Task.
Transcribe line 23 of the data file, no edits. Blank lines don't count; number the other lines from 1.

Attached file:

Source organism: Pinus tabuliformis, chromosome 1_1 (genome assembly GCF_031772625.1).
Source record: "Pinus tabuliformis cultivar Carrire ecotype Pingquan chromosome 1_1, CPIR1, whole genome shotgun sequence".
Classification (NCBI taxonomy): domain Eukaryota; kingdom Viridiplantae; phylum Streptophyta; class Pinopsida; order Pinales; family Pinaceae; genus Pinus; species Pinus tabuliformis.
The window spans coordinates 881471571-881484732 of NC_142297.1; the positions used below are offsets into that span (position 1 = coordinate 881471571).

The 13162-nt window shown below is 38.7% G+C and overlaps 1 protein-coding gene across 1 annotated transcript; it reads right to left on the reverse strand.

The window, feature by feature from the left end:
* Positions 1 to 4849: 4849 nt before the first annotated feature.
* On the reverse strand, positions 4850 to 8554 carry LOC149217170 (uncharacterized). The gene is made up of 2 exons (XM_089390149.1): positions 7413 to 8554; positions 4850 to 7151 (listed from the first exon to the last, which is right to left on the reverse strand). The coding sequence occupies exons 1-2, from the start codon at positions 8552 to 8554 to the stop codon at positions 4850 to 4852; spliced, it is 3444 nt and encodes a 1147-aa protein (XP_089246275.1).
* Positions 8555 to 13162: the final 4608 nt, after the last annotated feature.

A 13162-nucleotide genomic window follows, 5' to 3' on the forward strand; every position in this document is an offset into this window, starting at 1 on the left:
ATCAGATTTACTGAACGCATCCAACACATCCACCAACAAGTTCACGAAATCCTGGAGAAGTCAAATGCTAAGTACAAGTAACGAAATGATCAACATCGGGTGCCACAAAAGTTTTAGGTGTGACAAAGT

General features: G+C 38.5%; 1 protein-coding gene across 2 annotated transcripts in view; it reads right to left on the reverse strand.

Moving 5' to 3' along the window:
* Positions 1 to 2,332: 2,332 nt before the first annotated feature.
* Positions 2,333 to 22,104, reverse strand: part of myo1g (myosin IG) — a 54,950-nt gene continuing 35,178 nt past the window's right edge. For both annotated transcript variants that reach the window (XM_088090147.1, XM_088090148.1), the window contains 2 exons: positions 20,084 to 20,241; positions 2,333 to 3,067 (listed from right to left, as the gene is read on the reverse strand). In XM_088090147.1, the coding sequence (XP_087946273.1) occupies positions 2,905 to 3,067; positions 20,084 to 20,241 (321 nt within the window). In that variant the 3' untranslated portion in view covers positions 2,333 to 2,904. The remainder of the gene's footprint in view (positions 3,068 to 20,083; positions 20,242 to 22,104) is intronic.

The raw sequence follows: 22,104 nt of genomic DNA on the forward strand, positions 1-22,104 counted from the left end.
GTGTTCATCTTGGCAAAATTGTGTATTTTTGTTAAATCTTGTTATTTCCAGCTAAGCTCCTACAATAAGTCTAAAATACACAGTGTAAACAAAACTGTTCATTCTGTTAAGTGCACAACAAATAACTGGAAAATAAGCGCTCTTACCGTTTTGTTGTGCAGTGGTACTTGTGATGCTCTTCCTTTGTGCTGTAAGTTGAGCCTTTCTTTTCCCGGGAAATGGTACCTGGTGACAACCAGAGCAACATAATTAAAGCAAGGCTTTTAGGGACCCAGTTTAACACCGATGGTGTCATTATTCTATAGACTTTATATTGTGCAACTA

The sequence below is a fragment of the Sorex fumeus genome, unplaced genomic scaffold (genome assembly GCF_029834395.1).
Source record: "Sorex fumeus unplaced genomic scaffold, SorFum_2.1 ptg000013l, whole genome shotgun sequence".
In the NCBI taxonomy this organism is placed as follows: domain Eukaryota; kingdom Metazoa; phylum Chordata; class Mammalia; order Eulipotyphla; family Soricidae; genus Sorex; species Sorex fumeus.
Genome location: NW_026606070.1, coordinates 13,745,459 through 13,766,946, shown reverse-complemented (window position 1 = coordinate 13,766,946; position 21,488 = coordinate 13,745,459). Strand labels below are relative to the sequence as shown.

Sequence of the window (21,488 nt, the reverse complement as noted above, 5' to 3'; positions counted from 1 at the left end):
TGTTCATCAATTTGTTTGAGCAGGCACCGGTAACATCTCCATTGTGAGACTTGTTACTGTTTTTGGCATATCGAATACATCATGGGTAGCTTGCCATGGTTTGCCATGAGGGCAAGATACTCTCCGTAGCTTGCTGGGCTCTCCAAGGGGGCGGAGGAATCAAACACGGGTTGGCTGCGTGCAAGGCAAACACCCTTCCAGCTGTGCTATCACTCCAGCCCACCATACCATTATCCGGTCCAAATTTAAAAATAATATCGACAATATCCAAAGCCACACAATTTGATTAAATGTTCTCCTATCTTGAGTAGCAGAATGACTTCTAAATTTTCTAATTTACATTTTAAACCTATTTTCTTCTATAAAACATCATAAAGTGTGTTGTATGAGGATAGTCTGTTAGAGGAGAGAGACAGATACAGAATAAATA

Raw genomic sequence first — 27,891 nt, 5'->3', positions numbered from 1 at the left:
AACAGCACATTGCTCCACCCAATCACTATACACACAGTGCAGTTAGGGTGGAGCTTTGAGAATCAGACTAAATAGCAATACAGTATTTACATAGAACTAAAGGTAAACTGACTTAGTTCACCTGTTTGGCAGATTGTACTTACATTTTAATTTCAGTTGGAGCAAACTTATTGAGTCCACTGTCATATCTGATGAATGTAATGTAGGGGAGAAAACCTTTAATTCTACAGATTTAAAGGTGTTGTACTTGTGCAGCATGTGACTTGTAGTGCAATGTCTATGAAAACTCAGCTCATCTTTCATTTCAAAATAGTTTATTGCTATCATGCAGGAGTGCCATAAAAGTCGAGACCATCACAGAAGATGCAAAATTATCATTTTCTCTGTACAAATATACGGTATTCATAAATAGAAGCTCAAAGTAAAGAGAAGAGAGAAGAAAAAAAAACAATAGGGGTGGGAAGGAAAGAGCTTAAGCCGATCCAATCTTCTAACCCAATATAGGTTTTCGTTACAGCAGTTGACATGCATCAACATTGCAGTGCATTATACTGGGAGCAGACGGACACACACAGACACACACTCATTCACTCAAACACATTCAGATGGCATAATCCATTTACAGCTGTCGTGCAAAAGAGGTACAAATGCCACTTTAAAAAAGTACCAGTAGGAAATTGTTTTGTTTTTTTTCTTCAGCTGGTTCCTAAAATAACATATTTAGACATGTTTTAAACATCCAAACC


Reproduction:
TGTTCATCAATTTGTTTGAGCAGGCACCGGTAACATCTCCATTGTGAGACTTGTTACTGTTTTTGGCATATCGAATACATCATGGGTAGCTTGCCATGGTTTGCCATGAGGGCAAGATACTCTCCGTAGCTTGCTGGGCTCTCCAAGGGGGCGGAGGAATCAAACACGGGTTGGCTGCGTGCAAGGCAAACACCCTTCCAGCTGTGCTATCACTCCAGCCCACCATACCATTATCCGGTCCAAATTTAAAAATAATATCGACAATATCCAAAGCCACACAATTTGATTAAATGTTCTCCTATCTTGAGTAGCAGAATGACTTCTAAATTTTCTAATTTACATTTTAAACCTATTTTCTTCTATAAAACATCATAAAGTGTGTTGTATGAGGATAGTCTGTTAGAGGAGAGAGACAGATACAGAATAAATA